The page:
To better understand our brains and design safer anesthesia, scientists are turning to EEG.
Jackie Rocheleau writes:
After experimenting on a hen, his dog, his goldfish, and himself, dentist William Morton was ready. On Oct. 16, 1846, he hurried to the Massachusetts General Hospital surgical theater for what would be the first successful public test of a general anesthetic.
His concoction of sulfuric ether and oil from an orange (just for the fragrance) knocked a young man unconscious while a surgeon cut a tumor from his neck. To the onlooking students and clinicians, it was like a miracle. Some alchemical reaction between the ether and the man’s brain allowed him to slip into a state akin to light sleep, to undergo what should have been a painful surgery with little discomfort, and then to return to himself with only a hazy memory of the experience.
Monitoring patients’ brains still isn’t something that medical boards require.
General anesthesia redefined surgery and medicine, but over a century later it still carries significant risks. Too much sedation can lead to neurocognitive disorders and may even shorten lifespan; too little can lead to traumatic and painful wakefulness during surgery. So far, scientists have learned that, generally speaking, anesthetic drugs render people unconscious by altering how parts of the brain communicate. But they still don’t fully understand why. Although anesthesia works primarily on the brain, anesthesiologists do not regularly monitor the brain when they put patients under. And it is only in the past decade that neuroscientists interested in altered states of consciousness have begun taking advantage of anesthesia as a research tool. “It’s the central irony” of anesthesiology, says George Mashour, a University of Michigan neuroanesthesiologist, whose work entails keeping patients unconscious during neurosurgery and providing appropriate pain management.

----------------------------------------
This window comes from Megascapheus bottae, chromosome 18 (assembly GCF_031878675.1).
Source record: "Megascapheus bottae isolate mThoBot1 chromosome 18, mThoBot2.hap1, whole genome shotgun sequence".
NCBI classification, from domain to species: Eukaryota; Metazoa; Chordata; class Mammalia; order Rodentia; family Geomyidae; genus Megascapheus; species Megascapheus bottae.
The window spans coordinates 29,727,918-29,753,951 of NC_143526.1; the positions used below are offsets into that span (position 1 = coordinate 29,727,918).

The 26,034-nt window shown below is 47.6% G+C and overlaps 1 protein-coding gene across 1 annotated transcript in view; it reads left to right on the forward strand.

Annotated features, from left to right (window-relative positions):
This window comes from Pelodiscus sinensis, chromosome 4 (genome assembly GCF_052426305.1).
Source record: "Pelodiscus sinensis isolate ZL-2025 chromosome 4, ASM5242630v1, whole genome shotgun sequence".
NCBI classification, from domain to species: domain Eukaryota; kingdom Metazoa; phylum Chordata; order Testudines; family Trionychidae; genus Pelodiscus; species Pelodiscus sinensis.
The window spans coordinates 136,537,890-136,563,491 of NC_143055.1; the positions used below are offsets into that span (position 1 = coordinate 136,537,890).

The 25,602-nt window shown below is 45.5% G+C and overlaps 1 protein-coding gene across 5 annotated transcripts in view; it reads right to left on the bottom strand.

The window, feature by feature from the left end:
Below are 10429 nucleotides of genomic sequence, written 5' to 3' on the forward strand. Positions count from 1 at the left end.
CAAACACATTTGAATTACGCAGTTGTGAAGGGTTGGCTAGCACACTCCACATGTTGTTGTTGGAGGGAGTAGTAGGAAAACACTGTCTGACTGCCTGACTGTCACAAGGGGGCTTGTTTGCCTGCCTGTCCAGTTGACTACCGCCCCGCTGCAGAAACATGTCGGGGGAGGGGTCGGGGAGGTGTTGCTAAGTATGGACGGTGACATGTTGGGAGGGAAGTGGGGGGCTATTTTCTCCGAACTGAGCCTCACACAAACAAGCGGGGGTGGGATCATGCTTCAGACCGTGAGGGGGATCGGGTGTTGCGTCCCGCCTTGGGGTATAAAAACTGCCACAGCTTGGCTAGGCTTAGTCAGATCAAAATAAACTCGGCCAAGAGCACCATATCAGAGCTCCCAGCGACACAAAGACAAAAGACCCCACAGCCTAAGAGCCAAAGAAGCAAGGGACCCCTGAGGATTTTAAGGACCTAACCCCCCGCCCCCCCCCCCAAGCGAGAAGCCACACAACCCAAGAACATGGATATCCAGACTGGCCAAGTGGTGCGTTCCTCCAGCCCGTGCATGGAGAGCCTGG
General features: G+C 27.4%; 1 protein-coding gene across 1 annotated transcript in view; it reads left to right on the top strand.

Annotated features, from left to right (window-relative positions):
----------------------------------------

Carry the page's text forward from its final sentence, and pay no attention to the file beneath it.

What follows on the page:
Unlike the 1846 demonstration, when Morton merely administered the anesthetic and stepped aside for the surgeon, today anesthesiology entails maintenance: Clinicians are required to monitor the patient’s vital signs, like heart rate, blood pressure, and body temperature throughout the operation, adjusting dosages as needed. But monitoring patients’ brains still isn’t something that medical boards require or that medical schools train anesthesiologists to do in the operating room.
EEG records the electrochemical activity between communicating neurons in the brain. As the brain lapses into anesthetic-induced unconsciousness, this activity follows a predictable pattern of sequences. Through electrodes stuck to the scalp, EEG records these sequences, which are then visualized as spiky waves on a monitor. When a patient is under general anesthesia, typically the waves crest more slowly with greater amplitude as the drugs disrupt connections between networks that keep us awake and aware. For example, propofol enhances inhibition of cortical neurons and disrupts communication across the cortex, the hub of complex functions like thinking and making sense of stimuli from the environment. It also dampens communication between the cortex, the brainstem, and the thalamus, an egg-shaped collection of neurons deep within the brain important for sensory information processing and arousal.
In some of these states of unconsciousness, awareness of the self and the body remains intact.
Getting under the hood
A better understanding of how patients wake from anesthesia and under what circumstances they struggle could also help scientists with an even knottier problem: how to treat disorders of consciousness, including coma. General anesthesia lends itself to studying these questions, as researchers can control the transition into and out of unconsciousness and track how brain activity changes as the anesthetic takes hold and wears off. Like anesthesia, coma seems to alter essential communication between different brain networks. For example, in both coma and general anesthesia, communication between the cortex and thalamus slows.
General anesthesia is “a very good tool to disentangle responsiveness and unconsciousness because you can play on the verge of these two,” says Athena Demertzi, a research associate at the University of Liège in Belgium. “It’s especially fascinating to see how these brain network configurations change in different states of anesthesia.”
The complete article is available at Nautilus.
If artificial intelligence (AI) has anything to do with consciousness, what would be the equivalent of a general anesthesia for an AI machine? “Where do our minds go” when we’re unconscious? The question itself implies that mind is more than machine.